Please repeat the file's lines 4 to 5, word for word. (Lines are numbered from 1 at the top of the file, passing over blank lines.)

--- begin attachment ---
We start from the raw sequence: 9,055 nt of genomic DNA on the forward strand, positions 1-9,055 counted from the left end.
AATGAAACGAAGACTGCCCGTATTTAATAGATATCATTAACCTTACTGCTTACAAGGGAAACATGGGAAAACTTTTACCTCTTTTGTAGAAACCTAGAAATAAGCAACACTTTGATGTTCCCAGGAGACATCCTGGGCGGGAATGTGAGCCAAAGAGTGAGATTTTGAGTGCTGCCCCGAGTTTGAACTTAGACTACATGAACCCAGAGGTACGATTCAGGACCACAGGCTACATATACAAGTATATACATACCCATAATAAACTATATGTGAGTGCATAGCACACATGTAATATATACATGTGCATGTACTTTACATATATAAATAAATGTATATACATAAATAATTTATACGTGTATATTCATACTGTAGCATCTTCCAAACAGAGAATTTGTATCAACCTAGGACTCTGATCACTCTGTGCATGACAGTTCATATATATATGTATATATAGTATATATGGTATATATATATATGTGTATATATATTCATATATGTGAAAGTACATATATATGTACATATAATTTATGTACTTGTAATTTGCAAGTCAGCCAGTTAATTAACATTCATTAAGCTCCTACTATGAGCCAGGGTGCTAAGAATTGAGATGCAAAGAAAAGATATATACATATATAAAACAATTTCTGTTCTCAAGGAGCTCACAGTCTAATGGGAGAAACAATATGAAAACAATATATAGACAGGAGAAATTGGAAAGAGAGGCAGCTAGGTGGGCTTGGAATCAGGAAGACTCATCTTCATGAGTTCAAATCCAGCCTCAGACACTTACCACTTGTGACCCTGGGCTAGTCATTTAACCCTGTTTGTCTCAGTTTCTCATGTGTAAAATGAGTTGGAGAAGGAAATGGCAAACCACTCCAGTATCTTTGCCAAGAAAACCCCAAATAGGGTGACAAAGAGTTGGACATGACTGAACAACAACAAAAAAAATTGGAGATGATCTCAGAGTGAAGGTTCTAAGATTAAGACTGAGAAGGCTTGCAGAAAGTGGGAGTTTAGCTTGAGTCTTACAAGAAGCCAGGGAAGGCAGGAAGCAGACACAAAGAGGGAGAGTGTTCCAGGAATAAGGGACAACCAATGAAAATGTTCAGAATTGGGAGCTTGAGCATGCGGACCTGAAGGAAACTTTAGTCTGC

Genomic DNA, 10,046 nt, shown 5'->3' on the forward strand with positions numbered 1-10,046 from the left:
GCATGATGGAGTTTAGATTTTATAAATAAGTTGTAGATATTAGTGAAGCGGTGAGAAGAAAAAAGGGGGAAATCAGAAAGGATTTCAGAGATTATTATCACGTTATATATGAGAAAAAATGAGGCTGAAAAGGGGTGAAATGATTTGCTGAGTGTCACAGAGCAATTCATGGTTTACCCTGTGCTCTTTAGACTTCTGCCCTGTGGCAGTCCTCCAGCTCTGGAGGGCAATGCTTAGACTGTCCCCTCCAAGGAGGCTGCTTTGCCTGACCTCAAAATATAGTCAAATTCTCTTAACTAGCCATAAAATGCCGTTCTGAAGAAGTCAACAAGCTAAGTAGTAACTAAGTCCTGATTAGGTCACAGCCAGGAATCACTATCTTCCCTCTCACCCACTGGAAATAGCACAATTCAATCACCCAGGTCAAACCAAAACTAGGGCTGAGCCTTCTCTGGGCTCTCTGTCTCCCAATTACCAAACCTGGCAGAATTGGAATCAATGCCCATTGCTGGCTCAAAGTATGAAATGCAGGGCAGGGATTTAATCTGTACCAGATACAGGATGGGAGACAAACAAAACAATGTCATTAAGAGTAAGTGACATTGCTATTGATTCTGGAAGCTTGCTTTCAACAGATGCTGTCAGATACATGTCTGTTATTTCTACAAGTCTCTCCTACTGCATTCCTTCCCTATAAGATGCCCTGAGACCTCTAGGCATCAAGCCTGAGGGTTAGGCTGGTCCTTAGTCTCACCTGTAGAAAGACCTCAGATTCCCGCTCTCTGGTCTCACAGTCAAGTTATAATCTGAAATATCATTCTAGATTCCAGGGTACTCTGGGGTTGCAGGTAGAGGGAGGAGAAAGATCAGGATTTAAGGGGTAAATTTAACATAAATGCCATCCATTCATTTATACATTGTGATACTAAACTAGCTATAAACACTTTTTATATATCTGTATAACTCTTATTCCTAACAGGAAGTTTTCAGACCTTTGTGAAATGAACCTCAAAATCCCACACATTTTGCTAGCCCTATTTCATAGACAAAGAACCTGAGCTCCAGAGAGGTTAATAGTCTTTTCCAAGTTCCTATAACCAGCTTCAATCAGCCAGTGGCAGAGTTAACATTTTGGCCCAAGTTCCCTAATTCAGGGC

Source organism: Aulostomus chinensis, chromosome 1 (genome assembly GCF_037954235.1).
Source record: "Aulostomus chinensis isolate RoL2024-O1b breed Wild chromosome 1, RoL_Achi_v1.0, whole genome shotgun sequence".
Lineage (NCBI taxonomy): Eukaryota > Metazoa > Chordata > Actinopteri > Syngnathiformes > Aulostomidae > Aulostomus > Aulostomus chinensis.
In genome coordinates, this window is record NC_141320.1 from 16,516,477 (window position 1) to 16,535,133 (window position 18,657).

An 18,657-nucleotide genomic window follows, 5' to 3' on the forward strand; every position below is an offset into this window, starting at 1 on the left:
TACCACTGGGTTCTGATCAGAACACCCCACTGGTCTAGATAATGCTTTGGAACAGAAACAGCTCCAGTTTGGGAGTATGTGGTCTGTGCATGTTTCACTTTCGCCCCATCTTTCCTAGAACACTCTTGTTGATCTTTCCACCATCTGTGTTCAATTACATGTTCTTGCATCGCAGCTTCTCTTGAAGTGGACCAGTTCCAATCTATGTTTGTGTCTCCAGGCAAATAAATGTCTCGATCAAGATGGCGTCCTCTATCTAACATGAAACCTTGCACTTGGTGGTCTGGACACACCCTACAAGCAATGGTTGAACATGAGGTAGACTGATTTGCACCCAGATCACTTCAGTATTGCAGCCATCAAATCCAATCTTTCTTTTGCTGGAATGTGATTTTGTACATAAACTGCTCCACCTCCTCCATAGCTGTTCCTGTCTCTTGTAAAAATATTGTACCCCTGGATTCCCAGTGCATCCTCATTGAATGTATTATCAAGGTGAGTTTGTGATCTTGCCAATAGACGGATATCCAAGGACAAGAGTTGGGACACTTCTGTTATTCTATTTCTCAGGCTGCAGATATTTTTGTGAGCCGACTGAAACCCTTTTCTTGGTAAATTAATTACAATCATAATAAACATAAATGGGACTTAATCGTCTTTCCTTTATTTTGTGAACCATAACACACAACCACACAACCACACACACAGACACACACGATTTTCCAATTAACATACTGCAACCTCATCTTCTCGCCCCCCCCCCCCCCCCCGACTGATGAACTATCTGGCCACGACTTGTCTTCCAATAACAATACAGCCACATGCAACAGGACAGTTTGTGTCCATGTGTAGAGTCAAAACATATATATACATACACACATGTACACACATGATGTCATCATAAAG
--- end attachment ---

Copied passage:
GCATGATGGAGTTTAGATTTTATAAATAAGTTGTAGATATTAGTGAAGCGGTGAGAAGAAAAAAGGGGGAAATCAGAAAGGATTTCAGAGATTATTATCACGTTATATATGAGAAAAAATGAGGCTGAAAAGGGGTGAAATGATTTGCTGAGTGTCACAGAGCAATTCATGGTTTACCCTGTGCTCTTTAGACTTCTGCCCTGTGGCAGTCCTCCAGCTCTGGAGGGCAATGCTTAGACTGTCCCCTCCAAGGAGGCTGCTTTGCCTGACCTCAAAATATAGTCAAATTCTCTTAACTAGCCATAAAATGCCGTTCTGAAGAAGTCAACAAGCTAAGTAGTAACTAAGTCCTGATTAGGTCACAGCCAGGAATCACTATCTTCCCTCTCACCCACTGGAAATAGCACAATTCAATCACCCAGGTCAAACCAAAACTAGGGCTGAGCCTTCTCTGGGCTCTCTGTCTCCCAATTACCAAACCTGGCAGAATTGGAATCAATGCCCATTGCTGGCTCAAAGTATGAAATGCAGGGCAGGGATTTAATCTGTACCAGATACAGGATGGGAGACAAACAAAACAATGTCATTAAGAGTAAGTGACATTGCTATTGATTCTGGAAGCTTGCTTTCAACAGATGCTGTCAGATACATGTCTGTTATTTCTACAAGTCTCTCCTACTGCATTCCTTCCCTATAAGATGCCCTGAGACCTCTAGGCATCAAGCCTGAGGGTTAGGCTGGTCCTTAGTCTCACCTGTAGAAAGACCTCAGATTCCCGCTCTCTGGTCTCACAGTCAAGTTATAATCTGAAATATCATTCTAGATTCCAGGGTACTCTGGGGTTGCAGGTAGAGGGAGGAGAAAGATCAGGATTTAAGGGGTAAATTTAACATAAATGCCATCCATTCATTTATACATTGTGATACTAAACTAGCTATAAACACTTTTTATATATCTGTATAACTCTTATTCCTAACAGGAAGTTTTCAGACCTTTGTGAAATGAACCTCAAAATCCCACACATTTTGCTAGCCCTATTTCATAGACAAAGAACCTGAGCTCCAGAGAGGTTAATAGTCTTTTCCAAGTTCCTATAACCAGCTTCAATCAGCCAGTGGCAGAGTTAACATTTTGGCCCAAGTTCCCTAATTCAGGGC

Source organism: Aulostomus chinensis, chromosome 1 (genome assembly GCF_037954235.1).